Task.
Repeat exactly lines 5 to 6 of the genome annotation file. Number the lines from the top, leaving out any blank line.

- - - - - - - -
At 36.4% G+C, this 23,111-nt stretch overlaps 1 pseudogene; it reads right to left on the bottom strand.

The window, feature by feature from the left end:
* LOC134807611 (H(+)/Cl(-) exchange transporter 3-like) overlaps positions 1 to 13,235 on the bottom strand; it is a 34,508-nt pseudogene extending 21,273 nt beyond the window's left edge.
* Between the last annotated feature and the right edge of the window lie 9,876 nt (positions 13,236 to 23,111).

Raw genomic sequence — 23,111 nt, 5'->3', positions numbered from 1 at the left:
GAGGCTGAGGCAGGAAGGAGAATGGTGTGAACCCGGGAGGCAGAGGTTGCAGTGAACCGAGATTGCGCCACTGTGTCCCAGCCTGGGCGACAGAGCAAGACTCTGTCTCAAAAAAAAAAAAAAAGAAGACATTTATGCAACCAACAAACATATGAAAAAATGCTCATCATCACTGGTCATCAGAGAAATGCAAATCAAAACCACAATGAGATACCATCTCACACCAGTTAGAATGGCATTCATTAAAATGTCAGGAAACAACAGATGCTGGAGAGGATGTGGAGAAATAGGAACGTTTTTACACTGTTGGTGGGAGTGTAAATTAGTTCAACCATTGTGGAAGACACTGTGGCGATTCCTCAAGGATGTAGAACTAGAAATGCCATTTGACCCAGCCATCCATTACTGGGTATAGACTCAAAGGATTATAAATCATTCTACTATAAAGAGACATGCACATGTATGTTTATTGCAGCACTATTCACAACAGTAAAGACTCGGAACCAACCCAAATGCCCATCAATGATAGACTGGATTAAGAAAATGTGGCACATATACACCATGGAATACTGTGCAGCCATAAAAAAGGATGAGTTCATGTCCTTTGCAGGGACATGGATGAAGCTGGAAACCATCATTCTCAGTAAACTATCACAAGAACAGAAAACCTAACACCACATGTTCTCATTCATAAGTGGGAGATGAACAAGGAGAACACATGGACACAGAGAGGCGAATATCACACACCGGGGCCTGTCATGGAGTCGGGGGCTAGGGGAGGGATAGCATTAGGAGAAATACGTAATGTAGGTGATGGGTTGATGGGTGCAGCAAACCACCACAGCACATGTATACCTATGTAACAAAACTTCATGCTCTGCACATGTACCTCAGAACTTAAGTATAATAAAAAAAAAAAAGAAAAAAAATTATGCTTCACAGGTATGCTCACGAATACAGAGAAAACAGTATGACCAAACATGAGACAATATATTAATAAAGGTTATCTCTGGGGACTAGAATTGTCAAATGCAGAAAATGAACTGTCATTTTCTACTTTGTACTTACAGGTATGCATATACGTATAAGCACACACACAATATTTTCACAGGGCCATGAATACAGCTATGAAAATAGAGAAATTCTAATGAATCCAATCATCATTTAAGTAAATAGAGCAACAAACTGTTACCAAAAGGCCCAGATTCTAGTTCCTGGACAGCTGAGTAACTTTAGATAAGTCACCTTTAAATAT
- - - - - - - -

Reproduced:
Raw genomic sequence — 23,111 nt, 5'->3', positions numbered from 1 at the left:
GAGGCTGAGGCAGGAAGGAGAATGGTGTGAACCCGGGAGGCAGAGGTTGCAGTGAACCGAGATTGCGCCACTGTGTCCCAGCCTGGGCGACAGAGCAAGACTCTGTCTCAAAAAAAAAAAAAAAGAAGACATTTATGCAACCAACAAACATATGAAAAAATGCTCATCATCACTGGTCATCAGAGAAATGCAAATCAAAACCACAATGAGATACCATCTCACACCAGTTAGAATGGCATTCATTAAAATGTCAGGAAACAACAGATGCTGGAGAGGATGTGGAGAAATAGGAACGTTTTTACACTGTTGGTGGGAGTGTAAATTAGTTCAACCATTGTGGAAGACACTGTGGCGATTCCTCAAGGATGTAGAACTAGAAATGCCATTTGACCCAGCCATCCATTACTGGGTATAGACTCAAAGGATTATAAATCATTCTACTATAAAGAGACATGCACATGTATGTTTATTGCAGCACTATTCACAACAGTAAAGACTCGGAACCAACCCAAATGCCCATCAATGATAGACTGGATTAAGAAAATGTGGCACATATACACCATGGAATACTGTGCAGCCATAAAAAAGGATGAGTTCATGTCCTTTGCAGGGACATGGATGAAGCTGGAAACCATCATTCTCAGTAAACTATCACAAGAACAGAAAACCTAACACCACATGTTCTCATTCATAAGTGGGAGATGAACAAGGAGAACACATGGACACAGAGAGGCGAATATCACACACCGGGGCCTGTCATGGAGTCGGGGGCTAGGGGAGGGATAGCATTAGGAGAAATACGTAATGTAGGTGATGGGTTGATGGGTGCAGCAAACCACCACAGCACATGTATACCTATGTAACAAAACTTCATGCTCTGCACATGTACCTCAGAACTTAAGTATAATAAAAAAAAAAAAGAAAAAAAATTATGCTTCACAGGTATGCTCACGAATACAGAGAAAACAGTATGACCAAACATGAGACAATATATTAATAAAGGTTATCTCTGGGGACTAGAATTGTCAAATGCAGAAAATGAACTGTCATTTTCTACTTTGTACTTACAGGTATGCATATACGTATAAGCACACACACAATATTTTCACAGGGCCATGAATACAGCTATGAAAATAGAGAAATTCTAATGAATCCAATCATCATTTAAGTAAATAGAGCAACAAACTGTTACCAAAAGGCCCAGATTCTAGTTCCTGGACAGCTGAGTAACTTTAGATAAGTCACCTTTAAATAT